In Information Design Tool neither of these strategies will work. Once an object is hidden, any report that includes that object fails. :evil: Based on information from SAP, that’s the expected behavior. They acknowledge that it’s a change in behavior, but so far I have not found the reason for the change. The bottom line is that it’s “working as designed” and will not be fixed.

Keep this in mind when you consider converting your UNV universes to UNX, as if you’re using the hidden object trick for any of the reasons I outlined above (or others that I may not have considered) that technique will fail in IDT.


Nov 05 2015

Downgrading from Multi-Source to Single Source

Categories: IDT, Universe Design Dave Rathbun @ 10:01 am

I mentioned a few weeks ago that I had found a way to “downgrade” a multi-sourced universe to a single-source. I wanted to create a beautiful blog post with screen shots to walk everyone through the process, but have not managed to carve out the time. :oops: Rather than continue the radio silence, I’m going to write up the steps and hopefully come back and make this post prettier later on. I also have a request to make which will be at the end of this blog post, so please read to the end, and if you can help, please do so.

Background

We, like I am guessing many Business Objects legacy customers, have been slow to dip our toes into the “multi-source” waters offered by Information Design Tool (IDT). When we did our major upgrade to BI 4 a few years back, we evaluated whether we needed to convert all of our UNV universes to UNX, and decided not to, for a variety of reasons. But for new development we are typically looking at IDT as our universe creation tool. Continue reading “Downgrading from Multi-Source to Single Source”


Oct 12 2015

Yes, Virginia, You Can Switch a Multi-Source Universe Back to Single Source

Categories: IDT, Universe Design Dave Rathbun @ 10:07 pm

What’s the first decision you have to make when creating a new universe with the Information Design Tool (IDT)? You have to specify if you want a single-source or multi-source data foundation. Once that selection is made, it cannot be changed.

Well, sort of.

We had an odd performance challenge with a particular universe. It seemed that when it was created, the developer thought they might want to eventually (perhaps) use multiple sources, so they went ahead and created a multi-sourced data foundation. But the project never ended up needing a second data source, so for over a year they’ve been using a single-source multi-source universe. (Did you follow that?) As a diagnostic tool, I thought about recreating a new universe as a single-source data foundation and resetting the various reports and dashboards so they would use the new universe. That would have been a lot of work, and with no guarantee that it would fix anything, much less have an impact on the issue.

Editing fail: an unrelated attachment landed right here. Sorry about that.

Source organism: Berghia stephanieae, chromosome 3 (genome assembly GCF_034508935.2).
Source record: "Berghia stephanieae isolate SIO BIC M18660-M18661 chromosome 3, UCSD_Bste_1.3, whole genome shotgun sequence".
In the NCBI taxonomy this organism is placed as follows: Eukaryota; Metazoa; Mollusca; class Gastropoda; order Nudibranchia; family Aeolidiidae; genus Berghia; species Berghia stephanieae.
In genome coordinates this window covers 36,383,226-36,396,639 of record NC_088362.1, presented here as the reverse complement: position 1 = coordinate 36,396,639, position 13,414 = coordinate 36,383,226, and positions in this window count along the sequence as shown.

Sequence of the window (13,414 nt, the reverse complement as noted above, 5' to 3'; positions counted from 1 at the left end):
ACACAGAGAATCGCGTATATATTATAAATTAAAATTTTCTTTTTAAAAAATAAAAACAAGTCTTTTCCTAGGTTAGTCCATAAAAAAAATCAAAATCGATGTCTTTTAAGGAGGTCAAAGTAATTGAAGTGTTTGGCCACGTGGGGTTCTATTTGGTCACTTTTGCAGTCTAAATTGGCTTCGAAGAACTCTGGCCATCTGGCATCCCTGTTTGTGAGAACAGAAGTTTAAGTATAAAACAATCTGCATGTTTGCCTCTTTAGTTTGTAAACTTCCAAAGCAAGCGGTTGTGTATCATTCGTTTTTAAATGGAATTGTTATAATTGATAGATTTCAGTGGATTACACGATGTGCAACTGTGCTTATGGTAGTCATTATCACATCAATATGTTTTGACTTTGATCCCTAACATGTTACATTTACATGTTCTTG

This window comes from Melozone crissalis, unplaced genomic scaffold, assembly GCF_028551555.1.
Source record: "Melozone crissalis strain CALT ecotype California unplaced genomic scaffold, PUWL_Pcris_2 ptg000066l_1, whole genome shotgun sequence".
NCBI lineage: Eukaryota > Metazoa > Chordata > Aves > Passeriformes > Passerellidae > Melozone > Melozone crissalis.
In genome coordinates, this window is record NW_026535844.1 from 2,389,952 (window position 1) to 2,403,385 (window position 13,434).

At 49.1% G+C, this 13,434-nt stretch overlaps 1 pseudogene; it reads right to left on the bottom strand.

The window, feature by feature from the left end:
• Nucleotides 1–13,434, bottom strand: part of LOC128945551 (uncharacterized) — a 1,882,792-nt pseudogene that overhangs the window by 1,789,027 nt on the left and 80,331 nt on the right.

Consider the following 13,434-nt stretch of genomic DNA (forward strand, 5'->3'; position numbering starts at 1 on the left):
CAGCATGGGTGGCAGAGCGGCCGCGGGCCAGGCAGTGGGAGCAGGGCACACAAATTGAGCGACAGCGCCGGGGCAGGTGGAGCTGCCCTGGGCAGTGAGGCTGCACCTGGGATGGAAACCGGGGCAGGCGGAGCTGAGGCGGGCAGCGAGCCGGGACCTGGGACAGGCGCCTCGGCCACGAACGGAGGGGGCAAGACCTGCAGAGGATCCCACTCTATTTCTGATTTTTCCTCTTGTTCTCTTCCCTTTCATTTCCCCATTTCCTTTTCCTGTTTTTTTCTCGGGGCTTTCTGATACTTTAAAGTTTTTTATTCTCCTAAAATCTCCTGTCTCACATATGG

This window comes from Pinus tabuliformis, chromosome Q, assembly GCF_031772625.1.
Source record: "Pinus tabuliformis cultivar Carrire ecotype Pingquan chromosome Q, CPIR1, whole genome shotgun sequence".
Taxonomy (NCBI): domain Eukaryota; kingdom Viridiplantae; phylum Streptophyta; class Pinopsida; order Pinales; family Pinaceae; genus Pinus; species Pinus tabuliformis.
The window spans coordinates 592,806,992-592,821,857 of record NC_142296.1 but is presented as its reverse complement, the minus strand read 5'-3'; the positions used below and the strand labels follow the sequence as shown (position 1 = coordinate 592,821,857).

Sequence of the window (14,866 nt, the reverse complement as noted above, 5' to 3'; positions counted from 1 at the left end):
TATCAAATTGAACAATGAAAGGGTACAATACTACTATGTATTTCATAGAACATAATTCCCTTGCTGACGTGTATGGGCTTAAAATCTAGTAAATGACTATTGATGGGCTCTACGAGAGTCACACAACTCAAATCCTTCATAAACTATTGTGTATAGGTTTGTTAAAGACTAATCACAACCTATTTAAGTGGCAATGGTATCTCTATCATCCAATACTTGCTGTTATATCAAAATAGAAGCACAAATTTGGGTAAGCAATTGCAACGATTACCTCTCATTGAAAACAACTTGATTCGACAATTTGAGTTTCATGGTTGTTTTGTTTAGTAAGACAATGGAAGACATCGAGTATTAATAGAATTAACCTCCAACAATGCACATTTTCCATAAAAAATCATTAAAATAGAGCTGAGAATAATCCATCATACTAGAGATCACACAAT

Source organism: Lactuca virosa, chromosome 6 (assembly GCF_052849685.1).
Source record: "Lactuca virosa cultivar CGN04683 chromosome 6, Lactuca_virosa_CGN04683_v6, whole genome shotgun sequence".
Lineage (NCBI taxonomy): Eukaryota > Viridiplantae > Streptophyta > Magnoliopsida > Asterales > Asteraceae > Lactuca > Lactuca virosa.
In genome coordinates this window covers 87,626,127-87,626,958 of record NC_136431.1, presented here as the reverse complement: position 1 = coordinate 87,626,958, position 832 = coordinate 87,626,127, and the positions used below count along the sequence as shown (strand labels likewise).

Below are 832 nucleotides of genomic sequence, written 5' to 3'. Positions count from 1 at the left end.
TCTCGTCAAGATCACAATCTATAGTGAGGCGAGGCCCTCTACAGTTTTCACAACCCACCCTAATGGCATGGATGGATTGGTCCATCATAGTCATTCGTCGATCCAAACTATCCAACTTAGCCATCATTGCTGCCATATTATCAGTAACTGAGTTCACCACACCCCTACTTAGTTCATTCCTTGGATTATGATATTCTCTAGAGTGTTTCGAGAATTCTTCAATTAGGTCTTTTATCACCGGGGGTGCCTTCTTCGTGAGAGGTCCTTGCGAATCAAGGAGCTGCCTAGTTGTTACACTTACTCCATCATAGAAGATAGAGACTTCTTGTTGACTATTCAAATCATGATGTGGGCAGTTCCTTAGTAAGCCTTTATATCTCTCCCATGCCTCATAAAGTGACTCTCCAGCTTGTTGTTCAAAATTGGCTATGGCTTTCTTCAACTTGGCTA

Then I wondered to myself, what if I could figure out a way to “downgrade” the existing multi-source universe to a single source? That way I could still test my theory that our data federator engine wasn’t working as well as it should without having to re-point each report and redo each dashboard.

“spoiler alert” … it worked. :) I was able to convert a multi-sourced universe to a single-sourced version without impacting the reports and dashboards, and we’ve been running on that version ever since.

How was it done? Well, I’m working on a presentation for the local DFW ASUG chapter meeting this coming Friday, and once I have that done I’ll post the details here as well. You’ll just have to wait a few days. :P

Update: I won’t be presenting at the DFW chapter meeting after all, but I will still be posting this solution soon, hopefully next week.

Secondary note: I have also done the process in reverse… converted a single-source universe to a multi-sourced version, but with significantly more work involved. If you have a large number of reports, however; it may be easier to rework the universe and not have to re-point every report. Time will show if I’m successful or not…